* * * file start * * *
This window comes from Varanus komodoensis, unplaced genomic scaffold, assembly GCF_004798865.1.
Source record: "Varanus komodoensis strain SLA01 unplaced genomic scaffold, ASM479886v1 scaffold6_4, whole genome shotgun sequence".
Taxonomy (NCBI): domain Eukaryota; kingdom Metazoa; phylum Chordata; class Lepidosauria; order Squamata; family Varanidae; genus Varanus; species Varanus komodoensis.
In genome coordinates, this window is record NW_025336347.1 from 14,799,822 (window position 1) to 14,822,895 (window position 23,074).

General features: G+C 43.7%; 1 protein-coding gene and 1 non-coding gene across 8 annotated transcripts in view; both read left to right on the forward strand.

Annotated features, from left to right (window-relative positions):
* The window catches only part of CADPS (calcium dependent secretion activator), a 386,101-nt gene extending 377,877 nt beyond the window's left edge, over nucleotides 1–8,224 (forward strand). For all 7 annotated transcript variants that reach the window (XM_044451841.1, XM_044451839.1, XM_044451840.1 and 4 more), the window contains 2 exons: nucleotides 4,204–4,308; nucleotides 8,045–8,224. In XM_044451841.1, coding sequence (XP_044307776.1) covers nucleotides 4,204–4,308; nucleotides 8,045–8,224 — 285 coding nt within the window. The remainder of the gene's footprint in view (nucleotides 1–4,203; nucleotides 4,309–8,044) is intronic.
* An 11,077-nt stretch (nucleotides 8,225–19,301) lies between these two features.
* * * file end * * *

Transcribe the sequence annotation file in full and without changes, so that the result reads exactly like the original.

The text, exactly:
This window comes from Varanus komodoensis, unplaced genomic scaffold, assembly GCF_004798865.1.
Source record: "Varanus komodoensis strain SLA01 unplaced genomic scaffold, ASM479886v1 scaffold6_4, whole genome shotgun sequence".
Taxonomy (NCBI): domain Eukaryota; kingdom Metazoa; phylum Chordata; class Lepidosauria; order Squamata; family Varanidae; genus Varanus; species Varanus komodoensis.
In genome coordinates, this window is record NW_025336347.1 from 14,799,822 (window position 1) to 14,822,895 (window position 23,074).

General features: G+C 43.7%; 1 protein-coding gene and 1 non-coding gene across 8 annotated transcripts in view; both read left to right on the forward strand.

Annotated features, from left to right (window-relative positions):
* The window catches only part of CADPS (calcium dependent secretion activator), a 386,101-nt gene extending 377,877 nt beyond the window's left edge, over nucleotides 1–8,224 (forward strand). For all 7 annotated transcript variants that reach the window (XM_044451841.1, XM_044451839.1, XM_044451840.1 and 4 more), the window contains 2 exons: nucleotides 4,204–4,308; nucleotides 8,045–8,224. In XM_044451841.1, coding sequence (XP_044307776.1) covers nucleotides 4,204–4,308; nucleotides 8,045–8,224 — 285 coding nt within the window. The remainder of the gene's footprint in view (nucleotides 1–4,203; nucleotides 4,309–8,044) is intronic.
* An 11,077-nt stretch (nucleotides 8,225–19,301) lies between these two features.